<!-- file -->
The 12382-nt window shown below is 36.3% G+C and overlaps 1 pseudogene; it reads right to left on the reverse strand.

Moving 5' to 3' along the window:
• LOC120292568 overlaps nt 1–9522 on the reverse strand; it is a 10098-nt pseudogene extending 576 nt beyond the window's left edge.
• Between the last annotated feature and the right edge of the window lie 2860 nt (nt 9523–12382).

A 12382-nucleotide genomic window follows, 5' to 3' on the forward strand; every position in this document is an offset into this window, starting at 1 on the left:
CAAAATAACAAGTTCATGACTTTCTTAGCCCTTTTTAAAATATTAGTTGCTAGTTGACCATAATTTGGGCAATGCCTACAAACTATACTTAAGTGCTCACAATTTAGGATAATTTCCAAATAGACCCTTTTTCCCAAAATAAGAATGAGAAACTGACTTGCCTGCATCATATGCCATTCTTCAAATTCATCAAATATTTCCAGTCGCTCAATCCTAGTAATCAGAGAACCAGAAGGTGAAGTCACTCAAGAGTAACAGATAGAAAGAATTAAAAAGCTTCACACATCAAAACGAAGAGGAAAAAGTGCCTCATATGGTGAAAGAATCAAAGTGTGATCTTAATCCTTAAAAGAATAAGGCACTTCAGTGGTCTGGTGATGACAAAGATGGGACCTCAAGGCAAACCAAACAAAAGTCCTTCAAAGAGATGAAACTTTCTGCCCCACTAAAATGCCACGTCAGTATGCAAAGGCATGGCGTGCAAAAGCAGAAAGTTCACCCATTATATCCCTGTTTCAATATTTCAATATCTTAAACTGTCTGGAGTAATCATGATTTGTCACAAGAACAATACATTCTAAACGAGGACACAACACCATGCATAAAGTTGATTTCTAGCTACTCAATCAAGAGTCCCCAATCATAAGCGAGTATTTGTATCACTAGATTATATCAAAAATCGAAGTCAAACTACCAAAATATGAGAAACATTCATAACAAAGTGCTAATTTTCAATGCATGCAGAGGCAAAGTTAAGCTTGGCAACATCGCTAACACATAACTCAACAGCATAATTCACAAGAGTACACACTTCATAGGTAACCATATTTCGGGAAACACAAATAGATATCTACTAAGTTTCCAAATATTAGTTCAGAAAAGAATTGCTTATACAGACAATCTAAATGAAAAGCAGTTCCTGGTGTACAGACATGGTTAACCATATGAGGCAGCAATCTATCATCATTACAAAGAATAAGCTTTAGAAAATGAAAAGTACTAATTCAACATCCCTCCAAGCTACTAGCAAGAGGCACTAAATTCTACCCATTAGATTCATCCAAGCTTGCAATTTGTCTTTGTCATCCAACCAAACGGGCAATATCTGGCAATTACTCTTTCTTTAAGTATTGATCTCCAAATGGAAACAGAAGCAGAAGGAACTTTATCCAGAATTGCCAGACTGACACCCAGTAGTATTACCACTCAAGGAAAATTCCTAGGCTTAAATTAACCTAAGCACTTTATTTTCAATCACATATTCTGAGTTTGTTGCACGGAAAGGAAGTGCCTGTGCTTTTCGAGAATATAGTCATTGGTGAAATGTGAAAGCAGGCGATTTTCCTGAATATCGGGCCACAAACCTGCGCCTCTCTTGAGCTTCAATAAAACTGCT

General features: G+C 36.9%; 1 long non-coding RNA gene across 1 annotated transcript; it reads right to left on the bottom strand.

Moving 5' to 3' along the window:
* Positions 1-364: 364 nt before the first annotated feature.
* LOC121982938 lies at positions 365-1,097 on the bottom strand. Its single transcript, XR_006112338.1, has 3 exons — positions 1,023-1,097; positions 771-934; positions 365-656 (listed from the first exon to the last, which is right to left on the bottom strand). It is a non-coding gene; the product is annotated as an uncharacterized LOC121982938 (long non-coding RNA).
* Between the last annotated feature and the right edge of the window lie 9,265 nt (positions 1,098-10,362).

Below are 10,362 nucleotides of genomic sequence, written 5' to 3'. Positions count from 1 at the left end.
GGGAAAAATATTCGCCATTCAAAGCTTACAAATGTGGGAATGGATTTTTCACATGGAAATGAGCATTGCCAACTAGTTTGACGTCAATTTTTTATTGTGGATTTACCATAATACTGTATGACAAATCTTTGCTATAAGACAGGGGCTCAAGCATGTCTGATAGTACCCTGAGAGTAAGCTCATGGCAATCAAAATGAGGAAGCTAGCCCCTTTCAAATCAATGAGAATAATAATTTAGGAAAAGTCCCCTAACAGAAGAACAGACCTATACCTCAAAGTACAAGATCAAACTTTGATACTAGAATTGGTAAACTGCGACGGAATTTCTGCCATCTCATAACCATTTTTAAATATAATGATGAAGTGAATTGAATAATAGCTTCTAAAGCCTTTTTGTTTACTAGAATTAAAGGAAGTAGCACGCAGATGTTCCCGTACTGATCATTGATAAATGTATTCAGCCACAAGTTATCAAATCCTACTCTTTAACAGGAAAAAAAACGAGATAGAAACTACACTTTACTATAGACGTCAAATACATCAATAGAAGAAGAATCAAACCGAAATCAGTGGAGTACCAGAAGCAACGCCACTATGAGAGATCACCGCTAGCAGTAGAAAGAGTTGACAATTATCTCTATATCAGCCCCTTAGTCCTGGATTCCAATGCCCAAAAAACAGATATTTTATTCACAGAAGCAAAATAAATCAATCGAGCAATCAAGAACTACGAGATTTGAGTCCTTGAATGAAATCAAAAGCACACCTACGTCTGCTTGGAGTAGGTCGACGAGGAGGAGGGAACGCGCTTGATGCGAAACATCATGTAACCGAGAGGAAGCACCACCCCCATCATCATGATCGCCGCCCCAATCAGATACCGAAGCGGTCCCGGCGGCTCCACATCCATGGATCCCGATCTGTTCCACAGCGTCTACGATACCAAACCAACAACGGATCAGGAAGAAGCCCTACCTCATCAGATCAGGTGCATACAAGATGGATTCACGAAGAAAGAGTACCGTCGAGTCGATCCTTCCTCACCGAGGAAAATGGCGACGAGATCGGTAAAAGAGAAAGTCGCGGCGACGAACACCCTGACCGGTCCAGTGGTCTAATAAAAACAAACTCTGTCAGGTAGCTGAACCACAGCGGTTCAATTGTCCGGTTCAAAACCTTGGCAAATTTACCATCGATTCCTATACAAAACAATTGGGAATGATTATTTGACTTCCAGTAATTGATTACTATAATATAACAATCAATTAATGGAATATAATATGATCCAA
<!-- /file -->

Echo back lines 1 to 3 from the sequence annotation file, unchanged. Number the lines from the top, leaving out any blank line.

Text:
The 12382-nt window shown below is 36.3% G+C and overlaps 1 pseudogene; it reads right to left on the reverse strand.

Moving 5' to 3' along the window:
• LOC120292568 overlaps nt 1–9522 on the reverse strand; it is a 10098-nt pseudogene extending 576 nt beyond the window's left edge.